Inclusion and exclusion criteria

The inclusion criteria for the studies include:

  1. Current or previous use of smartwatch.

  2. Be over the age of 18 years.

The exclusion criteria for the studies include:

  1. Children under the age of 18 years and elderly people above the age of 64 years will be excluded.

  2. People with communication difficulties will not be included.

Data collection

The survey will be conducted online using Qualtrics. The survey (Appendix A) has two main sections. The first section, based on the ECM, assesses the factors influencing the continued use of smartwatches while the second section assesses the willingness of the smartwatch users to share health data with a physician and other interested parties. Following completion of the survey, data will be stored on the UCC OneDrive for business in a password-protected file.

The focus groups will take place in person, with a duration of 60 min; session will be audio recorded and stored on a password-protected device until fully transcribed. Following transcription, the audio file will be destroyed, and the transcript will be stored on the UCC OneDrive for business in a password-protected file. Photos of a whiteboard draw up during the focus group will be stored on a password-protected device until uploaded to the UCC OneDrive for business.


The survey data will be uploaded to SPSS V.29 (IBM Statistics) for descriptive statistical analysis including frequency distribution, Spearman’s correlation coefficients and Cronbach’s alpha scores. The SPSS file will then be exported to SPSS Amos (IBM Statistics) for structural equation modelling to test and estimate the causal relationships through the use of a mix of statistical data and qualitative causal assumptions as recommended for the adopted ECM.9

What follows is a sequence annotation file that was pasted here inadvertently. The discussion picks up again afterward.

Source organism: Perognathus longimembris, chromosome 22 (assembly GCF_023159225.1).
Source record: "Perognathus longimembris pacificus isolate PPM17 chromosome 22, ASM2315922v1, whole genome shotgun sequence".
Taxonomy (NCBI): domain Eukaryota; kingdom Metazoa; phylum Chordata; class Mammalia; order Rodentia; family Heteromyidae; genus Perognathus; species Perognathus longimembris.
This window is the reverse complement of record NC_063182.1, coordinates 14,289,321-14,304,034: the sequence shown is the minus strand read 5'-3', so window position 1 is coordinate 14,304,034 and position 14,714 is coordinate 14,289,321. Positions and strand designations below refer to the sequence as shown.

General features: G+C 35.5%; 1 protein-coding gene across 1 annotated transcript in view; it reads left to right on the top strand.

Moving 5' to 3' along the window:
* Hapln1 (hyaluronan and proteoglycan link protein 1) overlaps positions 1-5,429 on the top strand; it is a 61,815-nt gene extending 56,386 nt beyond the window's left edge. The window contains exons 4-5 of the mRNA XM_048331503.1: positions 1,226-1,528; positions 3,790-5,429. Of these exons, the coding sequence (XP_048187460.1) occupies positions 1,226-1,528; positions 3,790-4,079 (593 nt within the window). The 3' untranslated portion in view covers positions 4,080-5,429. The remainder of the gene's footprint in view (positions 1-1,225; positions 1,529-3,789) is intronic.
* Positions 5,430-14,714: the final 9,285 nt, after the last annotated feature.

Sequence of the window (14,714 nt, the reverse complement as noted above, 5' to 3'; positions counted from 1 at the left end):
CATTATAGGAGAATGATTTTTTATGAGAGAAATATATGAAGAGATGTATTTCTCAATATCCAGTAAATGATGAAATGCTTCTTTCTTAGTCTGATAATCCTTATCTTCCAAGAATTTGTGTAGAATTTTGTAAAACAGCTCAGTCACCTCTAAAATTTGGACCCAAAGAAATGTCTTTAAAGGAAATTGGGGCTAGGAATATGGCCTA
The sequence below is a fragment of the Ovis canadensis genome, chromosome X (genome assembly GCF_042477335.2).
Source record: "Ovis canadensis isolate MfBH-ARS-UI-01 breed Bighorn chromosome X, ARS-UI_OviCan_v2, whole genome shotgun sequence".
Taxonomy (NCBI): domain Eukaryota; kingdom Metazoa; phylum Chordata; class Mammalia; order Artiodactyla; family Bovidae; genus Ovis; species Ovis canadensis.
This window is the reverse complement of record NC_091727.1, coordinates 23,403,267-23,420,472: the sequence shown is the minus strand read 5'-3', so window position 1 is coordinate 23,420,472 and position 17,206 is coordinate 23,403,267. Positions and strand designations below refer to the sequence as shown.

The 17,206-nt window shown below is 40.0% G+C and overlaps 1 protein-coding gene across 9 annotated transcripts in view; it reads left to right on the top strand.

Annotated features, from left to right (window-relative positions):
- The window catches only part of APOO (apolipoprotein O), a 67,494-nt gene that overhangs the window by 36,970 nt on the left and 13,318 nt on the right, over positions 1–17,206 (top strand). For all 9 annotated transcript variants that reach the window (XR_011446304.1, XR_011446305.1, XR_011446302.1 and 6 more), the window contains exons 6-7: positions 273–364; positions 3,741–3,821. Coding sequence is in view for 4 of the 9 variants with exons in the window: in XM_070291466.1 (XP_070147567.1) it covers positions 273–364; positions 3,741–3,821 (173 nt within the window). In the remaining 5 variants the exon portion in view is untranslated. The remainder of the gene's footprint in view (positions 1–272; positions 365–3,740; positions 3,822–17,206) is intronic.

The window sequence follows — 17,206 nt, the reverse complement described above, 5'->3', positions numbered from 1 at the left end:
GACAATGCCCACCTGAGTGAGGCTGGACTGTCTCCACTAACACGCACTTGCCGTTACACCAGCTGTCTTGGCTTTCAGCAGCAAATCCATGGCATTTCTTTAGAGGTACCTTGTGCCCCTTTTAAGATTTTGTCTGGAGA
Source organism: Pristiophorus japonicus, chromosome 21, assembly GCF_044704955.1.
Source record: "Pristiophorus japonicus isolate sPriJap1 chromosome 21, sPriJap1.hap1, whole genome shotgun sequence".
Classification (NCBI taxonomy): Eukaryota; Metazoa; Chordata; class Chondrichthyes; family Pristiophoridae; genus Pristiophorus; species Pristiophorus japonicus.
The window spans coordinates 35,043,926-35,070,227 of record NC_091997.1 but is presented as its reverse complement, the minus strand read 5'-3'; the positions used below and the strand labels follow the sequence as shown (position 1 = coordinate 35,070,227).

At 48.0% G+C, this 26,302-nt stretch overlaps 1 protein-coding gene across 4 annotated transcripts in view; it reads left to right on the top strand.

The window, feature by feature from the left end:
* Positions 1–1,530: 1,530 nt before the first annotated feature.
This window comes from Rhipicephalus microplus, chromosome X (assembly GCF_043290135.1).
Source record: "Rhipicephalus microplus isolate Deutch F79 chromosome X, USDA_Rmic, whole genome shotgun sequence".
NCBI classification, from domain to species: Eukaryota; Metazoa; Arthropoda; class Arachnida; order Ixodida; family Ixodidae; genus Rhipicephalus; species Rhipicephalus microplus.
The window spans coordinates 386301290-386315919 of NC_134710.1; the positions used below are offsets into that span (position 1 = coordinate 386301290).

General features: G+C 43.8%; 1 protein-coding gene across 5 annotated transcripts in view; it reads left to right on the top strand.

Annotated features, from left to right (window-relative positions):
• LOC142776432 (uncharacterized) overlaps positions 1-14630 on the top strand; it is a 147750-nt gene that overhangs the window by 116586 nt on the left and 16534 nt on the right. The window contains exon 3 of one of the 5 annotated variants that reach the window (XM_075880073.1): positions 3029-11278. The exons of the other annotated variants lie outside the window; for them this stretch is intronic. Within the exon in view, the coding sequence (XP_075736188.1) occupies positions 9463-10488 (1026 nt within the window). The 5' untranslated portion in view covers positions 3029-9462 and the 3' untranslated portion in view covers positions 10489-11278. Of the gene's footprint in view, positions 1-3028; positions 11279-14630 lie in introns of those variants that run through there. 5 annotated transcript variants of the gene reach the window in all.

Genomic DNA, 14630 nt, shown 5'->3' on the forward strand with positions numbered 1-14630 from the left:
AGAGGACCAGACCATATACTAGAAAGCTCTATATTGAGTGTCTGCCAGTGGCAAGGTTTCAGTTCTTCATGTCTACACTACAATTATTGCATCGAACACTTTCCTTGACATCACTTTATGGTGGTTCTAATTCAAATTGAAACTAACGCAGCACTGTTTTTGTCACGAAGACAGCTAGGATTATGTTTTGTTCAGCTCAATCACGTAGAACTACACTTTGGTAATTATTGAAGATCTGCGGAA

Focus group data will be analysed using the microinterlocutor analysis approach to gauge consensus in the group. This method of focus group analysis allows for the unit of analysis to be individual as opposed to group based; it highlights contribution or lack thereof of individual members to allow consensus to be determined while concurrently reflecting individual disagreements and opinions.26 The six focus groups will be compared with two different analysis tables modelled in the microinterlocuter analysis framework. A short executive summary will also be provided. To maintain rigour of the qualitative data, two coders will independently analyse the data; this will help ensure objectivity and diversity of interpretation. To validate identified themes, they will be discussed with a broader group of experts to enhance the reliability of the findings.

Data protection

Any confidential data that are collected will be kept for 10 years on a password-protected computer and will only be accessible to those working on the study. Transcription of audio recordings will be anonymised. The original recording will be destroyed immediately following transcription. No personal identifiable data will be included in the transcribed data or subsequent publications.

Patient and public involvement

The public has not yet been involved in this research. We are seeking to understand public opinion on the factors influencing smartwatch use and comfort with data sharing. We intend to first involve the public in the dissemination of the survey as well as the results.

Ethics and dissemination

The results of this study will be disseminated through publication in a peer-reviewed journal, and all associated data will be deposited in a relevant, publicly accessible data repository to ensure transparency and facilitate future research endeavours.

This post was originally published on https://bmjopen.bmj.com